What Does the SolarWinds Hack Mean for SMBs?

Posted on Jan 13, 2021 10:46:33 AM

 By now, you are likely aware of the SolarWinds hack, but why is it significant for the cybersecurity of small and medium-sized businesses and how can we learn from this event?

In this blog, we’re going to take a look at what actually happened in the SolarWinds hack, why it’s a watershed moment for the cybersecurity industry and how small and medium-sized businesses in Ontario can make sure they are taking the appropriate steps to protect their data from hackers.

Before we get into more detail, however, here at OT Group we would just like to reassure all of our existing clients that we do not use SolarWind software in any of our IT business solutions. 

You likely have no need to worry about how this hack will directly affect your company, but it does have some valuable lessons on how you can better protect your data moving forward.

So, what actually happened in the SolarWinds hack?

A hacker group, believed to be a state-sponsored entity, hacked into the SolarWinds Orion platform (a monitoring and management platform for IT administration) allowing them to push out malicious updates that infected the computer systems of more than 18,000 private and government customers. 

By compromising the infrastructure of SolarWinds’ Orion platform, the hacker group was able to produce and distribute trojanized updates to the software’s users. This gave the group access to computer systems belonging to multiple US government departments, as well as private companies, in a long campaign that is believed to have started in March.

The fact that malicious code was hidden in a trusted supply chain, which then allowed the hackers to target anyone using the software, makes the entire event particularly alarming for those within the industry.

Why is the hack so significant?

As mentioned in an email sent out by our trusted cybersecurity partner Field Effect, the SolarWinds hack has been described as a watershed moment in cybersecurity.

This isn’t just because of the size of the attacks, said Field Effect in an email, but because of the meticulous planning and craftiness of the threat group, which allowed them to remain undetected on highly monitored networks for an extended period of time.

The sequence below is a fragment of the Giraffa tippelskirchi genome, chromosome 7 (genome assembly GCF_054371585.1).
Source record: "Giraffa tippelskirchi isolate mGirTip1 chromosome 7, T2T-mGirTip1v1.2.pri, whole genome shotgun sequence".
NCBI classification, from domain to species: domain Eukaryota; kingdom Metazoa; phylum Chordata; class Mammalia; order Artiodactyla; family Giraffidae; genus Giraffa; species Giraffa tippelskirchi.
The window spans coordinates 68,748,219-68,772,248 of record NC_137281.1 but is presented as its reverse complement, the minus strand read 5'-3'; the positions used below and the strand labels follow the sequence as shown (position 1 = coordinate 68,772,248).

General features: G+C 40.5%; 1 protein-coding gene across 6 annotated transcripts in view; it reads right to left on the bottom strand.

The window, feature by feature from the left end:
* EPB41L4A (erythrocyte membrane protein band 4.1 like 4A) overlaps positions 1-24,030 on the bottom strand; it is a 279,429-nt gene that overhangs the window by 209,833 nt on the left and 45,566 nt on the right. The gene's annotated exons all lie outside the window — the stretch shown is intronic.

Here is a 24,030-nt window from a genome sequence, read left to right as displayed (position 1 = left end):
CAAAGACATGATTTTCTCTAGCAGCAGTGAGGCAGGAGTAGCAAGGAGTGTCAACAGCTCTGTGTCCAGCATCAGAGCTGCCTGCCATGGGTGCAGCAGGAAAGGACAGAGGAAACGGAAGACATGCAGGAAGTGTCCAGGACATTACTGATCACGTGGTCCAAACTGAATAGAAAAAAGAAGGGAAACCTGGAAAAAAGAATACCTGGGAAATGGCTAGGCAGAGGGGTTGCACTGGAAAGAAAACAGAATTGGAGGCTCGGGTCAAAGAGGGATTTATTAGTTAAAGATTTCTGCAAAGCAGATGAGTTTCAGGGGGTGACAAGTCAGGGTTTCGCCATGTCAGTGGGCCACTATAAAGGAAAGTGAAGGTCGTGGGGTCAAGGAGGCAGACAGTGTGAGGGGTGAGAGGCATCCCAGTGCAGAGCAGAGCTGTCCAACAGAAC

Field Effect said: “This serves as a reminder that no one is immune to cyber attacks no matter the expertise or the size of a company. Most cyber attacks can be prevented by practicing good cyber security hygiene, updating your software, training your stuff to exercise vigilance, and monitoring your networks for any abnormal behaviour. 

“However, sophisticated attacks are harder to prevent and when the attacker does get in, a security response plan should be in place to mitigate the threat and prevent further damages.”

How OT Group and Field Effect can secure your company’s data

As stated by Field Effect the best way to protect your business from cyberthreats is to practice high-quality cybersecurity hygiene - you can learn more about this on our blog titled ‘6 Cybersecurity Best Practices for Your Small to Medium-Sized Business.’

It’s also important to use innovative technology to monitor and protect both your hardware and software. Covalence, an end-to-end cybersecurity software solution from Field Effect and offered as a cybersecurity solution by OT Group, is designed to detect known and unknown threats.

By monitoring your company’s hardware and software programs, Covalence looks for abnormal behavior and activity patterns that are indicative of anomalous activity, even if the attack tactics have never been seen before. Once detected, Covalence eradicates malicious threats to your business.

You can learn more about how the innovative software works by reading our blog, ‘Protect Your Small or Medium-Sized Business from Cybercrime with Covalence.’ 

Want to speak to an expert about improving your company’s cybersecurity strategy? Get in touch with OT Group today. Our team of highly-skilled and experienced IT professionals in Ontario would love to help.

 

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Topics: Network Security

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